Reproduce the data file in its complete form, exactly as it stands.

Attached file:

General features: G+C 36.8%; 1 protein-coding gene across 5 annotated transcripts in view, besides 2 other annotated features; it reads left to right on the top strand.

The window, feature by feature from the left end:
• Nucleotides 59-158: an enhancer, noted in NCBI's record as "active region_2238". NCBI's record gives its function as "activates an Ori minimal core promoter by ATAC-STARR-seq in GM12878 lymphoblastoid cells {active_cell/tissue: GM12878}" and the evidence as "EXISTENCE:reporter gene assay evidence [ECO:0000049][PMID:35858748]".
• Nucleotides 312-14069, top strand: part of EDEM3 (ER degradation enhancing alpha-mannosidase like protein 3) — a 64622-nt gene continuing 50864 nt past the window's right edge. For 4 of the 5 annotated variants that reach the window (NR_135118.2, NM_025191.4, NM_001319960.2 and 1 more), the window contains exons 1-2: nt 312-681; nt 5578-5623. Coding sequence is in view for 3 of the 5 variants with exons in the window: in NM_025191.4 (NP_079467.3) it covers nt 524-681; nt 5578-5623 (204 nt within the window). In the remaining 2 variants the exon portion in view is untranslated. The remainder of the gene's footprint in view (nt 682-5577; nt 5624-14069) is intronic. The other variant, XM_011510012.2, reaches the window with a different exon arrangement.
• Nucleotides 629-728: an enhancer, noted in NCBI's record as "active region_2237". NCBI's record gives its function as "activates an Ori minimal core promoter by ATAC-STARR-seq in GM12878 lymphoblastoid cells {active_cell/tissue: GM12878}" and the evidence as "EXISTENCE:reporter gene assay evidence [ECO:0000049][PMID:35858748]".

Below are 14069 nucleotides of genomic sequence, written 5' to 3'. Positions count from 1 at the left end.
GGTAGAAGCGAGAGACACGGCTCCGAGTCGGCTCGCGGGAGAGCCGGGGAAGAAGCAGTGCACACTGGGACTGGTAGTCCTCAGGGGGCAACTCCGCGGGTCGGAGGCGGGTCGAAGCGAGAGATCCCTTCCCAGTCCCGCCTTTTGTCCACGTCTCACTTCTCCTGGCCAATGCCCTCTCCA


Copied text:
General features: G+C 36.8%; 1 protein-coding gene across 5 annotated transcripts in view, besides 2 other annotated features; it reads left to right on the top strand.

The window, feature by feature from the left end:
• Nucleotides 59-158: an enhancer, noted in NCBI's record as "active region_2238". NCBI's record gives its function as "activates an Ori minimal core promoter by ATAC-STARR-seq in GM12878 lymphoblastoid cells {active_cell/tissue: GM12878}" and the evidence as "EXISTENCE:reporter gene assay evidence [ECO:0000049][PMID:35858748]".
• Nucleotides 312-14069, top strand: part of EDEM3 (ER degradation enhancing alpha-mannosidase like protein 3) — a 64622-nt gene continuing 50864 nt past the window's right edge. For 4 of the 5 annotated variants that reach the window (NR_135118.2, NM_025191.4, NM_001319960.2 and 1 more), the window contains exons 1-2: nt 312-681; nt 5578-5623. Coding sequence is in view for 3 of the 5 variants with exons in the window: in NM_025191.4 (NP_079467.3) it covers nt 524-681; nt 5578-5623 (204 nt within the window). In the remaining 2 variants the exon portion in view is untranslated. The remainder of the gene's footprint in view (nt 682-5577; nt 5624-14069) is intronic. The other variant, XM_011510012.2, reaches the window with a different exon arrangement.
• Nucleotides 629-728: an enhancer, noted in NCBI's record as "active region_2237". NCBI's record gives its function as "activates an Ori minimal core promoter by ATAC-STARR-seq in GM12878 lymphoblastoid cells {active_cell/tissue: GM12878}" and the evidence as "EXISTENCE:reporter gene assay evidence [ECO:0000049][PMID:35858748]".

Below are 14069 nucleotides of genomic sequence, written 5' to 3'. Positions count from 1 at the left end.
GGTAGAAGCGAGAGACACGGCTCCGAGTCGGCTCGCGGGAGAGCCGGGGAAGAAGCAGTGCACACTGGGACTGGTAGTCCTCAGGGGGCAACTCCGCGGGTCGGAGGCGGGTCGAAGCGAGAGATCCCTTCCCAGTCCCGCCTTTTGTCCACGTCTCACTTCTCCTGGCCAATGCCCTCTCCA